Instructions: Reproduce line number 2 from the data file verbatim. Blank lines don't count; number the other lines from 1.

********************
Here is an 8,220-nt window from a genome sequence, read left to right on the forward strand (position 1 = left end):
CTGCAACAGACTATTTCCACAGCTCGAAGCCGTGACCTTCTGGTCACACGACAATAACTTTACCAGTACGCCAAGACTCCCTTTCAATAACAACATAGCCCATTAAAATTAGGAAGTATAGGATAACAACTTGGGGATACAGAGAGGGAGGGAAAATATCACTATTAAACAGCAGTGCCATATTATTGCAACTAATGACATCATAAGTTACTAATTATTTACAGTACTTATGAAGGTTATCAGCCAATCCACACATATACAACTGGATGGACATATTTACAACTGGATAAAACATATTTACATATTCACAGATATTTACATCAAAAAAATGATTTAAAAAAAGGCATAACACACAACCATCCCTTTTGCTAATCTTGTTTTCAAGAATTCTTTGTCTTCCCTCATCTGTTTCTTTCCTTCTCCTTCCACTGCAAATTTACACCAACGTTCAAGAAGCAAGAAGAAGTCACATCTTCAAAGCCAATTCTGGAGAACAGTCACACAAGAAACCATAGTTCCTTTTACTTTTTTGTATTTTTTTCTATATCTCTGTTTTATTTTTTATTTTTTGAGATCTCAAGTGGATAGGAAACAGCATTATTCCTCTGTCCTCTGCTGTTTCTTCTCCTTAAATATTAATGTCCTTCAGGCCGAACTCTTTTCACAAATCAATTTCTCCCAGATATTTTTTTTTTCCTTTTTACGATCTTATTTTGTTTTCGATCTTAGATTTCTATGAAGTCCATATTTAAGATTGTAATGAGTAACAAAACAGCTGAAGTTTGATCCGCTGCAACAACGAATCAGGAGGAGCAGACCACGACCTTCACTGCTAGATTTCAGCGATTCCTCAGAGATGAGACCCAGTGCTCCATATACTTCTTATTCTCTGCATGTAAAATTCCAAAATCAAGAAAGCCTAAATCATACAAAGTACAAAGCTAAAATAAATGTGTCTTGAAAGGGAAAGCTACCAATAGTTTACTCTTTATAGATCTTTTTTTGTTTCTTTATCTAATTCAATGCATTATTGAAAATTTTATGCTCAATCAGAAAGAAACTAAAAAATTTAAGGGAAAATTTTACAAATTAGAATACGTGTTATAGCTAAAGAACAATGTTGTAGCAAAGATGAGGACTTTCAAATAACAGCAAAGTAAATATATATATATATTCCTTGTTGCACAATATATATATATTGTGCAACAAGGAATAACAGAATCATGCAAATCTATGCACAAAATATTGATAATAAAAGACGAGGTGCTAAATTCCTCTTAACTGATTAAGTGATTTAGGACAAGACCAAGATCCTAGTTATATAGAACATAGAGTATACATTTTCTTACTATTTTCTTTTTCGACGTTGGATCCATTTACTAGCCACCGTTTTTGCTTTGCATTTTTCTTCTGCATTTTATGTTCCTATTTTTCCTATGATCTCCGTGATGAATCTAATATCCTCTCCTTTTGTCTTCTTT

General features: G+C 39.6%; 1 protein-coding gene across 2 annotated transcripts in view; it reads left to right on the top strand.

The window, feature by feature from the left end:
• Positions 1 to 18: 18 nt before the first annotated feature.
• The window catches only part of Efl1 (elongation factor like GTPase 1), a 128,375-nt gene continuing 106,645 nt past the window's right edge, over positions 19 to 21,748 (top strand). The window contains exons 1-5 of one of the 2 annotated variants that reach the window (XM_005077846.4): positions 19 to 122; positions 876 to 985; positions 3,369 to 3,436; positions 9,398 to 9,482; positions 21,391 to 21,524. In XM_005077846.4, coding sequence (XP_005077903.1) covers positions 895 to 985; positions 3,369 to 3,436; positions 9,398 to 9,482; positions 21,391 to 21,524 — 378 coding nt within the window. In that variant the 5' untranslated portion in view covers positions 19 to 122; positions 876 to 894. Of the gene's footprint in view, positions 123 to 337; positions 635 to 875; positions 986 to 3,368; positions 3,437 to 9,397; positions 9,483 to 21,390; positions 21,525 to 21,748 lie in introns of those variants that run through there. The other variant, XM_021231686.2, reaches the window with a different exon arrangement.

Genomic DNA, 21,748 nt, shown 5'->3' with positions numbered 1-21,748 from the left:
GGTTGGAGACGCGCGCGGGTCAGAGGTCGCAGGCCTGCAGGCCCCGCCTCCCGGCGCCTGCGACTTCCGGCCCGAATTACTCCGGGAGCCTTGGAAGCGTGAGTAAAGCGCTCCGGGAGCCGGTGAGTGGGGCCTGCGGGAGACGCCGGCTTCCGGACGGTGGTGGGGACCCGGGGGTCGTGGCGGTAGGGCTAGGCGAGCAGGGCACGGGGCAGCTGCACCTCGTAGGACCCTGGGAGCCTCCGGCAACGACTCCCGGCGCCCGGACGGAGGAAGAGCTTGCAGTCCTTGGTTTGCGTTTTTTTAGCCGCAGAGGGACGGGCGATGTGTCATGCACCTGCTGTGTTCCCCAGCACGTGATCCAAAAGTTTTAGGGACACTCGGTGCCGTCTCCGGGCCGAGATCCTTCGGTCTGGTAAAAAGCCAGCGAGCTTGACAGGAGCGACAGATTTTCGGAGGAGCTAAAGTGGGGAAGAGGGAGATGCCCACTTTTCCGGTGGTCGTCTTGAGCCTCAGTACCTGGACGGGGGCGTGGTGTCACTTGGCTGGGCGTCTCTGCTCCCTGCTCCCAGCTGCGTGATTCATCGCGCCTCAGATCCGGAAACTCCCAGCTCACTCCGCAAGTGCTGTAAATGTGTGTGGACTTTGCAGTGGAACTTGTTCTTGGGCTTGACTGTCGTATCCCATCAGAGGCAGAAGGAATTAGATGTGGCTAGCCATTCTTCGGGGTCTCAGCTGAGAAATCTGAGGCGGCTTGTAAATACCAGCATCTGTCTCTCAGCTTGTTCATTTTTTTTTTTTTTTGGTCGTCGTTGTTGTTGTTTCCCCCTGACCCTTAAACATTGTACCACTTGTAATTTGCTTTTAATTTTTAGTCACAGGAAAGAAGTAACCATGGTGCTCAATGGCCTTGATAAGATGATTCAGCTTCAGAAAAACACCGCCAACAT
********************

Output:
CTGCAACAGACTATTTCCACAGCTCGAAGCCGTGACCTTCTGGTCACACGACAATAACTTTACCAGTACGCCAAGACTCCCTTTCAATAACAACATAGCCCATTAAAATTAGGAAGTATAGGATAACAACTTGGGGATACAGAGAGGGAGGGAAAATATCACTATTAAACAGCAGTGCCATATTATTGCAACTAATGACATCATAAGTTACTAATTATTTACAGTACTTATGAAGGTTATCAGCCAATCCACACATATACAACTGGATGGACATATTTACAACTGGATAAAACATATTTACATATTCACAGATATTTACATCAAAAAAATGATTTAAAAAAAGGCATAACACACAACCATCCCTTTTGCTAATCTTGTTTTCAAGAATTCTTTGTCTTCCCTCATCTGTTTCTTTCCTTCTCCTTCCACTGCAAATTTACACCAACGTTCAAGAAGCAAGAAGAAGTCACATCTTCAAAGCCAATTCTGGAGAACAGTCACACAAGAAACCATAGTTCCTTTTACTTTTTTGTATTTTTTTCTATATCTCTGTTTTATTTTTTATTTTTTGAGATCTCAAGTGGATAGGAAACAGCATTATTCCTCTGTCCTCTGCTGTTTCTTCTCCTTAAATATTAATGTCCTTCAGGCCGAACTCTTTTCACAAATCAATTTCTCCCAGATATTTTTTTTTTCCTTTTTACGATCTTATTTTGTTTTCGATCTTAGATTTCTATGAAGTCCATATTTAAGATTGTAATGAGTAACAAAACAGCTGAAGTTTGATCCGCTGCAACAACGAATCAGGAGGAGCAGACCACGACCTTCACTGCTAGATTTCAGCGATTCCTCAGAGATGAGACCCAGTGCTCCATATACTTCTTATTCTCTGCATGTAAAATTCCAAAATCAAGAAAGCCTAAATCATACAAAGTACAAAGCTAAAATAAATGTGTCTTGAAAGGGAAAGCTACCAATAGTTTACTCTTTATAGATCTTTTTTTGTTTCTTTATCTAATTCAATGCATTATTGAAAATTTTATGCTCAATCAGAAAGAAACTAAAAAATTTAAGGGAAAATTTTACAAATTAGAATACGTGTTATAGCTAAAGAACAATGTTGTAGCAAAGATGAGGACTTTCAAATAACAGCAAAGTAAATATATATATATATTCCTTGTTGCACAATATATATATATTGTGCAACAAGGAATAACAGAATCATGCAAATCTATGCACAAAATATTGATAATAAAAGACGAGGTGCTAAATTCCTCTTAACTGATTAAGTGATTTAGGACAAGACCAAGATCCTAGTTATATAGAACATAGAGTATACATTTTCTTACTATTTTCTTTTTCGACGTTGGATCCATTTACTAGCCACCGTTTTTGCTTTGCATTTTTCTTCTGCATTTTATGTTCCTATTTTTCCTATGATCTCCGTGATGAATCTAATATCCTCTCCTTTTGTCTTCTTT